Jul 11

JET Filmmaker/JQ subscriber Aaron Woolfolk at the New York premiere of his film ‘The Harimaya Bridge,’ December 2009

By Lyle Sylvander (Yokohama-shi, 2001-02) for JQ Magazine

Most JETs enjoy telling tales about the cities they lived in. But it’s a select few who take the extra step of making movies that actually take place in them. JETAA Southern California’s Aaron Woolfolk (Kochi-ken, 1992-93) is the writer and director of The Harimaya Bridge, which received a theatrical release in Japan last year and premiered in New York’s Upper West Side in December as part of the African Disapora Film Festival.

The film stars Ben Guillory as Daniel, an American man who travels from San Francisco to Kochi after his estranged son—who works as an assistant English teacher—Mickey (Victor Grant) dies in a traffic accident. There, Daniel’s own prejudices spark rows with his Japanese hosts and daughter-in-law Noriko (Saki Takaoka) as he discovers secrets his son left behind. The film will receive a wider release in the U.S. for spring 2010, and JQ talked with Aaron about the making of the film.

How did you get involved with JET?

During my senior year in college, I ran into a couple of friends who were on their way to pick up an application for the JET Program. I had nothing to do when I saw them, so I tagged along. I had never heard of the program before, but it definitely intrigued me. I had always wanted to experience another culture firsthand, and thought the best way to do that would be to live in that culture, rather than merely visiting it for a limited time.

How did you decide to be a filmmaker?

I was always a storyteller, even at a young age. I also had a practical side to me and when it came time to decide on a career, I briefly considered law school, but the storyteller side of me won out and I applied to film school. I got in to Columbia’s MFA program, and I’ve never looked back. I found the decision to be very liberating and know that I’m much happier now than if I had gone to law school.

Are there any Japanese filmmakers who have influenced your work?

Yes, definitely. As a teenager I discovered many foreign directors I admired, including Japanese directors—particularly Ozu, Mizoguchi, Itami and Kurosawa—and they’ve all had an impact on my work in positive ways. In particular, The Harimaya Bridge is a kind of homage to Kurosawa’s Ikiru, which is my favorite fi lm of all time.

Can you talk about the genesis of The Harimaya Bridge and how the film came together?

I first started writing The Harimaya Bridge in film school but knew that it would be difficult for a first-time filmmaker like me to convince people I could make a feature film in Japan. So I made two short films in Japan—a comedy called Eki and a drama called Kuroi Hitsuji. These shorts had successful showings at film festivals and I won a few directing awards, which made the idea of me making a feature film in Japan more viable.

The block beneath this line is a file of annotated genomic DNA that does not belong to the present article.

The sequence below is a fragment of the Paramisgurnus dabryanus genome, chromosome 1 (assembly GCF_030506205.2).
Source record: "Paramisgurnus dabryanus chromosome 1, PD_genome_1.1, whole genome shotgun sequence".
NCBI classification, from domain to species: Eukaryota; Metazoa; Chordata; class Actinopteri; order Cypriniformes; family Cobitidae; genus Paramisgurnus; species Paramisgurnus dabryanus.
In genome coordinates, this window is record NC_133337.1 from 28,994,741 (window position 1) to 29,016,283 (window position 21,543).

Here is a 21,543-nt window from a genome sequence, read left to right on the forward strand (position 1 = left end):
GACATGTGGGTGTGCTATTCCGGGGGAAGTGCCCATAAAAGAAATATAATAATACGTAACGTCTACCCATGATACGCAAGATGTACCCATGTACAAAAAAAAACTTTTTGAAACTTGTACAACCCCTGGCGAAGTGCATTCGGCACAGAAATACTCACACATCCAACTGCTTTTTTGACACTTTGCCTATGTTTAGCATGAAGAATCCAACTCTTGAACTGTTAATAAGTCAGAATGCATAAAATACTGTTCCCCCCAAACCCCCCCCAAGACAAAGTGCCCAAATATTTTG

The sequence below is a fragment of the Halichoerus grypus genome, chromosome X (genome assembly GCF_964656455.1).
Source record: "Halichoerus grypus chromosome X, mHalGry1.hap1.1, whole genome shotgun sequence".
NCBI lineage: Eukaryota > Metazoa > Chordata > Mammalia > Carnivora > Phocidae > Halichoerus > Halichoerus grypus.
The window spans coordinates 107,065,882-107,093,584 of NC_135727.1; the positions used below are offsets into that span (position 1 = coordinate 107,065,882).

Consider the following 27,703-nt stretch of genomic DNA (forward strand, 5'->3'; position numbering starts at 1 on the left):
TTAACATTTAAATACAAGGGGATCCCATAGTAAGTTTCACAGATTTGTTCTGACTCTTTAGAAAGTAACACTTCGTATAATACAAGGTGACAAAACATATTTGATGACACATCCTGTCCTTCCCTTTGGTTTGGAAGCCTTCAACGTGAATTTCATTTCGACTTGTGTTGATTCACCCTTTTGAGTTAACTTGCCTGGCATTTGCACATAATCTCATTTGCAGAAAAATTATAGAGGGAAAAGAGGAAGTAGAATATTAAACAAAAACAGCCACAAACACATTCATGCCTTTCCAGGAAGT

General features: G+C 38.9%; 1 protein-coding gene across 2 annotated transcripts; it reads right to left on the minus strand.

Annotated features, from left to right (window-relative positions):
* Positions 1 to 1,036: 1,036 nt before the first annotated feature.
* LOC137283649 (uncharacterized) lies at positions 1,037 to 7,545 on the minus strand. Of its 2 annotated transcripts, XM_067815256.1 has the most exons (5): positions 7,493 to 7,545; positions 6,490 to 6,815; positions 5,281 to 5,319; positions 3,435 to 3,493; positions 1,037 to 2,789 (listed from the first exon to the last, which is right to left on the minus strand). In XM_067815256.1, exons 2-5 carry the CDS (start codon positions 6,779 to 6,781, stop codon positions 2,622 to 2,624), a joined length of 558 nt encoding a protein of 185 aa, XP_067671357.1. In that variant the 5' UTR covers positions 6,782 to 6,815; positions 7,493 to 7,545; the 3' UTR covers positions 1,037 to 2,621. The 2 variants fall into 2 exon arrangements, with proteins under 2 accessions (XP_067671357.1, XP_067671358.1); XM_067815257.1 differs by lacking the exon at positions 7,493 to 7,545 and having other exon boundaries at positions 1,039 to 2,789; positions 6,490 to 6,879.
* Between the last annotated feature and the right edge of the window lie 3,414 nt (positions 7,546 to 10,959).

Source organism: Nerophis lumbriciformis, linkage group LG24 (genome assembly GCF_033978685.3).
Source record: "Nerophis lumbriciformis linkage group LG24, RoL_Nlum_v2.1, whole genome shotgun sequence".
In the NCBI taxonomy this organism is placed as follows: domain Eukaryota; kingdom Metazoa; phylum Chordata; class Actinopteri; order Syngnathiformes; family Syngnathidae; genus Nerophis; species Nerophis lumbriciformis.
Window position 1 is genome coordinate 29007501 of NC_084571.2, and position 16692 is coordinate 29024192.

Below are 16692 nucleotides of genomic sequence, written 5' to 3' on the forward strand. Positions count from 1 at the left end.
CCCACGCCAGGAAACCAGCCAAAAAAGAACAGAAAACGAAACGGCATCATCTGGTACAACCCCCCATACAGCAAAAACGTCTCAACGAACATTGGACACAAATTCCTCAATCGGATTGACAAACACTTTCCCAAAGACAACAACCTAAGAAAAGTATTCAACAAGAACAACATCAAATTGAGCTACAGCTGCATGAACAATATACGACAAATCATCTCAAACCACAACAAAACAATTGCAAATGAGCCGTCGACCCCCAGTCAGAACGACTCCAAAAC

Then I won a development grant funded by Disney and offered through Danny Glover’s theater company in L.A. Danny’s star power lent support for the film but it was ultimately producer Ko Mori who helped pull all the necessary elements together. He’s one of the smartest people I’ve ever met and his passion and integrity really kept the whole thing together during the fi nancing process. In the end, there were three major backers—Eleven Arts, Ko’s company, based in the U.S.; Toei, a Japanese distributor; and SSD, a Korean company.

The film received a theatrical release in Japan last summer. How was it received?

The film’s reception has been uniformly positive. Audiences love the characters and story, and really appreciate the fact that it was made by someone who actually lived in Japan. I purposely wanted to avoid many of the clichés found in American films about foreign places, particularly the arrogance and sense of superiority with which they denigrate foreign cultures. So, the Japanese audiences I talked to were impressed by my portrayal of Japan’s culture and people. In fact, some audience members were surprised that it was directed by a non-Japanese person. Also, a lot of JETs and JET alums in Japan were really enthusiastic in their response to the fi lm, which really made me happy.

What are your future plans?

I’m currently working on a comedy-drama that takes place in the American South called Summer SOULstice, and also a drama called Dream I Have, which is inspired by a true story about a Japanese man who dreams of opening a jazz club in New Orleans. In terms of my hopes for a career, ideally I’d like to go back and forth between making intimate dramas and big Hollywood movies. Ang Lee and Christopher Nolan both have the type of career I’d like to emulate.

For more info and future screenings, visit www.theharimayabridge.com and www.facebook.com/pages/The-Harimaya-Bridge/222376906581?ref=ts.

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